Contact: Danielle Gross
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Jay Keasling, a professor at the University of California, Berkeley, and a member of the Society for Biological Engineering (SBE) and the American Institute of Chemical Engineers (AIChE), will receive the Biotechnology Industry Organization’s 2013 George Washington Carver Award. The award will be presented on June 18th at the 10th World Congress on Industrial Biotechnology in Montreal.
In announcing the prize, the award panel recognized Keasling’s defining contributions to the use of engineered microbes to produce biofuels and medicines from ingredients like sugar cane and grasses. The Carver Award honors George Washington Carver, who pioneered innovation from agricultural materials more than a century ago. Past recipients of the Carver Award include Gregory Stephanopoulos, SBE’s chair and a professor at the Massachusetts Institute of Technology.
At Berkeley, Keasling is a professor in the departments of Chemical and Biomolecular Engineering and Biochemical Engineering, associate laboratory director of the Lawrence Berkeley National Laboratory, director of the Synthetic Biology Engineering Research Center, and chief executive officer of the Joint BioEnergy Institute.
June Wispelwey, executive director of AIChE and SBE, said, “Dr. Keasling is one of the fathers of synthetic biology.” She added, “He is recognized by the community for his his visionary work in developing drugs to treat malaria and for his leadership in applying metabolic engineering to produce biofuels.”
Keasling received his BS in chemistry and biology from the University of Nebraska, Lincoln, and his MS and PhD in chemical engineering from the University of Michigan, Ann Arbor. He joined the Berkeley faculty in 1992. Previous honors include AIChE’s Professional Progress Award for Outstanding Progress in Chemical Engineering.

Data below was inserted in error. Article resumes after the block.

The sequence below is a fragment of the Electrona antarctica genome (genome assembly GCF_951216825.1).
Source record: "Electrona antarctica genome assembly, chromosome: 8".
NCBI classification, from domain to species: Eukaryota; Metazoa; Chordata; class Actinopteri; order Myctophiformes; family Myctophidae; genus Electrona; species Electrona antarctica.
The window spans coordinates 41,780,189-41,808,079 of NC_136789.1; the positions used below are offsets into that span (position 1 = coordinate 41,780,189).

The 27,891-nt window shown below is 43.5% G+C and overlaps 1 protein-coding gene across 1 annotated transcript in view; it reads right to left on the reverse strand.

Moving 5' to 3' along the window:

Established by the American Institute of Chemical Engineers (AIChE) in 2004, the Society for Biological Engineering (SBE) is a technological community for engineers and applied scientists integrating biology with engineering. Members of SBE come from a broad spectrum of industries and disciplines and share in SBE’s mission of realizing the benefits of bioprocessing, biomedical and biomolecular applications. For more information, visit http://bio.aiche.org.
About AIChE: AIChE is a professional society of more than 45,000 chemical engineers in 93 countries. Its members work in corporations, universities and government using their knowledge of chemical processes to develop safe and useful products for the benefit of society. Through its varied programs, AIChE continues to be a focal point for information exchange on the frontier of chemical engineering research in such areas as nanotechnology, sustainability, hydrogen fuels, biological and environmental engineering, and chemical plant safety and security. More information about AIChE is available at www.aiche.org.